November 9, 2023


Salmon farms in Iceland face welfare crisis amid sea lice outbreak



Images of severely diseased and dying salmon at an Icelandic fish farm have surfaced, revealing what a veterinary expert describes as an "animal welfare disaster" of unprecedented magnitude, The Guardian reported.


The drone footage captured over an open-pen sea cage in Iceland's remote Westfjords region exposes a severe infestation of sea lice, prompting the premature slaughter of a significant number of fish.


The affected fish, suffering from a crustacean parasite known as salmon lice (Lepeophtheirus salmonis), display open sores caused by the lice feeding on their skin. This infestation, as seen in the footage, has led to a mass culling operation facilitated by a specialised vessel, the Hordafor III, sent from Norway.


Berglind Helga Bergsdóttir, a specialist in fish diseases at MAST, the Icelandic food and veterinary authority, said that such an extensive lice infestation has never been witnessed in Iceland before. The wounds inflicted by the lice are exacerbated by bacteria, resulting in deeper and larger sores.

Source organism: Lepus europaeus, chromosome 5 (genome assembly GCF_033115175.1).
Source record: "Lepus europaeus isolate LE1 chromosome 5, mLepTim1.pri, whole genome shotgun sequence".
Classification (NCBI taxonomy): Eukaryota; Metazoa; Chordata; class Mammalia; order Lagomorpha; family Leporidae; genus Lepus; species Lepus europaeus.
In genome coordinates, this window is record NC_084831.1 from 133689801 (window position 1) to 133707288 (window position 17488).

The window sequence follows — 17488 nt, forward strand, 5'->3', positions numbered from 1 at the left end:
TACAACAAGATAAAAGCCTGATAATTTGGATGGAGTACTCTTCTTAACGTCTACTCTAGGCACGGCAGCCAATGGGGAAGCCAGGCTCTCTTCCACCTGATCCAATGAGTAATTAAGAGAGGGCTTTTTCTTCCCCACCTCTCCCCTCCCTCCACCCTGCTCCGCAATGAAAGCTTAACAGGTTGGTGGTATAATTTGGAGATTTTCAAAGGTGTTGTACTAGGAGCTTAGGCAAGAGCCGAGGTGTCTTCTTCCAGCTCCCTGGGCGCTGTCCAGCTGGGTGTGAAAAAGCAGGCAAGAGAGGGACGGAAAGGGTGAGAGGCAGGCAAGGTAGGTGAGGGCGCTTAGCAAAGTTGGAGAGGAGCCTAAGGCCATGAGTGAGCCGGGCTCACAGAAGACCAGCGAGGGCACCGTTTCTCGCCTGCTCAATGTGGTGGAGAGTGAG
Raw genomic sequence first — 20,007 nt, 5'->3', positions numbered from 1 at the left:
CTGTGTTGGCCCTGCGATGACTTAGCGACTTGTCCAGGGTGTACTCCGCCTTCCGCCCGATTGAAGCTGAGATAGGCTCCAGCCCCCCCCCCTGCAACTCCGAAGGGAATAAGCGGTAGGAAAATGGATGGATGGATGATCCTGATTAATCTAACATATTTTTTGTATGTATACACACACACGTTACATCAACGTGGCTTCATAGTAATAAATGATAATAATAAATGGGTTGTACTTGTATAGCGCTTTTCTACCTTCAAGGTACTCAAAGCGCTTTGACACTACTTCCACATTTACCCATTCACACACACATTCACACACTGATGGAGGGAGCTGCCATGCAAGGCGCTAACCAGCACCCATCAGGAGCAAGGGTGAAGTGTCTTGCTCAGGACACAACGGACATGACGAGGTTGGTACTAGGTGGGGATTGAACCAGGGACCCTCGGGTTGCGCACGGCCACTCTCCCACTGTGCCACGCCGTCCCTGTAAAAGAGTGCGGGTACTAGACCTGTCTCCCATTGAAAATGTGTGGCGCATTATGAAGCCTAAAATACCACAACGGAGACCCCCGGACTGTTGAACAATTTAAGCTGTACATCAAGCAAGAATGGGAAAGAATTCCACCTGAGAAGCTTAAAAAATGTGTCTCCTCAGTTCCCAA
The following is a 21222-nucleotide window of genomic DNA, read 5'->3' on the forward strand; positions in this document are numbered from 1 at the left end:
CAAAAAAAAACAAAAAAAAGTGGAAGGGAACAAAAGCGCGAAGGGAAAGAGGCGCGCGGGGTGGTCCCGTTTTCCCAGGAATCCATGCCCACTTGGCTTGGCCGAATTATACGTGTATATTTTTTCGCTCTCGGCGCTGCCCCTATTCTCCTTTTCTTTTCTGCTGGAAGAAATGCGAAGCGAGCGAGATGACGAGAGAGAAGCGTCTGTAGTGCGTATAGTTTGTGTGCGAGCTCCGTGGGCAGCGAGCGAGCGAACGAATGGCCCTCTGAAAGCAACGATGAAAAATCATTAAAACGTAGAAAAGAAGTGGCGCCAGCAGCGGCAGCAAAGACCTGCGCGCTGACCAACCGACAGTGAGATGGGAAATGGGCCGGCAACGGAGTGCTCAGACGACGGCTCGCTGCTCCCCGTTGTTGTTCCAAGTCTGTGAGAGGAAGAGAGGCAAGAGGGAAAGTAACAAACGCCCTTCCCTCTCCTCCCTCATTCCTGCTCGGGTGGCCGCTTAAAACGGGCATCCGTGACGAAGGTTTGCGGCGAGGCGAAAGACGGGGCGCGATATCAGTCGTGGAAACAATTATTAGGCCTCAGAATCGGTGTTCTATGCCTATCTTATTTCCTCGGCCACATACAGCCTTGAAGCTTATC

This incident comes at a challenging time for Iceland's open-pen salmon-farming industry, marked by recent escapes and environmental concerns. In August, the escape of 3,500 salmon from a farm owned by Arctic Fish, one of the companies with pens in the current lice outbreak site, triggered public outrage and a subsequent investigation.


Arctic Fish, owned by the world's largest salmon producer, Mowi, is now faced with the urgent need to euthanise a considerable number of fish due to the escalating sea lice problem. Mast, the Icelandic food and veterinary authority, stressed that the decision to cull the affected salmon was made by the companies, and these fish would not be suitable for human consumption.


The incident is under investigation by MAST, exploring the cause of the outbreak, which intensified after insecticide treatment proved ineffective against the lice. The agency is considering the possibility of lice mutation as a contributing factor to the crisis.


Both Arctic Fish and Arnarlax, the companies involved, acknowledged the sea-lice pressure and highlighted the need for more efficient frameworks to address such crises without compromising fish welfare.


-      The Guardian